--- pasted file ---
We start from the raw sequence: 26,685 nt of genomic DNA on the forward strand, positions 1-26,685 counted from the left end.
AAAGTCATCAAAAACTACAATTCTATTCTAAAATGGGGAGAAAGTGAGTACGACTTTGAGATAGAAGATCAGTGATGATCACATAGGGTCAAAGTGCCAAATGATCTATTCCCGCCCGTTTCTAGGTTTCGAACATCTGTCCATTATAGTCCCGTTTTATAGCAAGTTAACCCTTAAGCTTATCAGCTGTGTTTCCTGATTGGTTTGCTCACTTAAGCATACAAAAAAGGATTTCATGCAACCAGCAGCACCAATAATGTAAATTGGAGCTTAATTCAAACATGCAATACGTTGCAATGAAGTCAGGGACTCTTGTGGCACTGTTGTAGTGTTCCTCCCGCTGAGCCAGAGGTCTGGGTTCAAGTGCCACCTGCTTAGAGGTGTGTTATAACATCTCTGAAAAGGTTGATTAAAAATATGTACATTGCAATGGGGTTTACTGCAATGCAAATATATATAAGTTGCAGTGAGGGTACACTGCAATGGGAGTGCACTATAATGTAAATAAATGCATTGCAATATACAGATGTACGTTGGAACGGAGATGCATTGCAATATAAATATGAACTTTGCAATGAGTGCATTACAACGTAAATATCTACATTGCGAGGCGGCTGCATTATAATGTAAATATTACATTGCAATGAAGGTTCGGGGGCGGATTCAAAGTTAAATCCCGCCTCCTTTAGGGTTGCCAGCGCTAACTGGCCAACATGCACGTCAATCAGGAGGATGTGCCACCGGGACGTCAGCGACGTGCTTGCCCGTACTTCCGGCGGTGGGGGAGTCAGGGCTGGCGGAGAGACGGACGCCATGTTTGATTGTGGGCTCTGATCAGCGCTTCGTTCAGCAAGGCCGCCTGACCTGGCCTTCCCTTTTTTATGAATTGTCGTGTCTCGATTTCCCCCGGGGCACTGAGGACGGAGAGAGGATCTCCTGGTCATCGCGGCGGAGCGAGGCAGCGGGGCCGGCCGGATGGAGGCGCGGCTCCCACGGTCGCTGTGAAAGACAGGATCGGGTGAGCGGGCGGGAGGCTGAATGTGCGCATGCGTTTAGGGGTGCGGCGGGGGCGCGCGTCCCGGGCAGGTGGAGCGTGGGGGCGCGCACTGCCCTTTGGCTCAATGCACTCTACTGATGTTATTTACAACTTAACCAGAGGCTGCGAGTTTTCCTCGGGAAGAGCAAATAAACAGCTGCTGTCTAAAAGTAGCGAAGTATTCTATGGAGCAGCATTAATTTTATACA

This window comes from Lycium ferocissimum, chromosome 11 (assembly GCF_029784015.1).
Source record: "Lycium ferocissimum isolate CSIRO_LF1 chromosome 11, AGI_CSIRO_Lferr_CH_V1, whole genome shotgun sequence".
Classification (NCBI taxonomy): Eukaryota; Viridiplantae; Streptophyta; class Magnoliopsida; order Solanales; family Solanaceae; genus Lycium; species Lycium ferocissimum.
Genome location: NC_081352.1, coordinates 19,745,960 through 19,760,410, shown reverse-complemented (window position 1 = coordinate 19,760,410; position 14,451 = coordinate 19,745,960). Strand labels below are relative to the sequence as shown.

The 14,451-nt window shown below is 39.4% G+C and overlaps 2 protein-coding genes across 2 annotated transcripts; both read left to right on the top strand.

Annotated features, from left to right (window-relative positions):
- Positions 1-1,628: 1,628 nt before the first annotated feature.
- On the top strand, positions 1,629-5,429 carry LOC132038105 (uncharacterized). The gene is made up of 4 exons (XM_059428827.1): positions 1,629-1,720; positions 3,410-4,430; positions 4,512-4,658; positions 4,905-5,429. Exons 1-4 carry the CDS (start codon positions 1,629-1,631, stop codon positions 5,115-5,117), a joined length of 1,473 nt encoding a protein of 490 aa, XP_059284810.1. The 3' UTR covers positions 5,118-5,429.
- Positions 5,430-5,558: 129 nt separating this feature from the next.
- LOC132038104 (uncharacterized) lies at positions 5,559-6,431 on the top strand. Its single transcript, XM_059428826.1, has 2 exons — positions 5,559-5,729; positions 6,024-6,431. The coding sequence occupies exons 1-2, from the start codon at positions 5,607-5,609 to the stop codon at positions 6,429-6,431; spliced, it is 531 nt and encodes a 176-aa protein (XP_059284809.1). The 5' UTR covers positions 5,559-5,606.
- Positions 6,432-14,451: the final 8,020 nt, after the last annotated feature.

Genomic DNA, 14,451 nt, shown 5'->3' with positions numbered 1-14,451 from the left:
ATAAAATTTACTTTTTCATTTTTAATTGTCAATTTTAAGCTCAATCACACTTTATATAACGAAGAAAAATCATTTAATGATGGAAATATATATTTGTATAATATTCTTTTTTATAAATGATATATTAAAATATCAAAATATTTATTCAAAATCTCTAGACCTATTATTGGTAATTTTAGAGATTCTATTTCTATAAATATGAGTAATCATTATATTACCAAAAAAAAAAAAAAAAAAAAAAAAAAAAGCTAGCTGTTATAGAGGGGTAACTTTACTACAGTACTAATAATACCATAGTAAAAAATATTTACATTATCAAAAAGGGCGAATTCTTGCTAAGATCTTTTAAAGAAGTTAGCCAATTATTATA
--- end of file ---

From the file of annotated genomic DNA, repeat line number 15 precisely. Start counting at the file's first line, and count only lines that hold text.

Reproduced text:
ATAAAATTTACTTTTTCATTTTTAATTGTCAATTTTAAGCTCAATCACACTTTATATAACGAAGAAAAATCATTTAATGATGGAAATATATATTTGTATAATATTCTTTTTTATAAATGATATATTAAAATATCAAAATATTTATTCAAAATCTCTAGACCTATTATTGGTAATTTTAGAGATTCTATTTCTATAAATATGAGTAATCATTATATTACCAAAAAAAAAAAAAAAAAAAAAAAAAAAAGCTAGCTGTTATAGAGGGGTAACTTTACTACAGTACTAATAATACCATAGTAAAAAATATTTACATTATCAAAAAGGGCGAATTCTTGCTAAGATCTTTTAAAGAAGTTAGCCAATTATTATA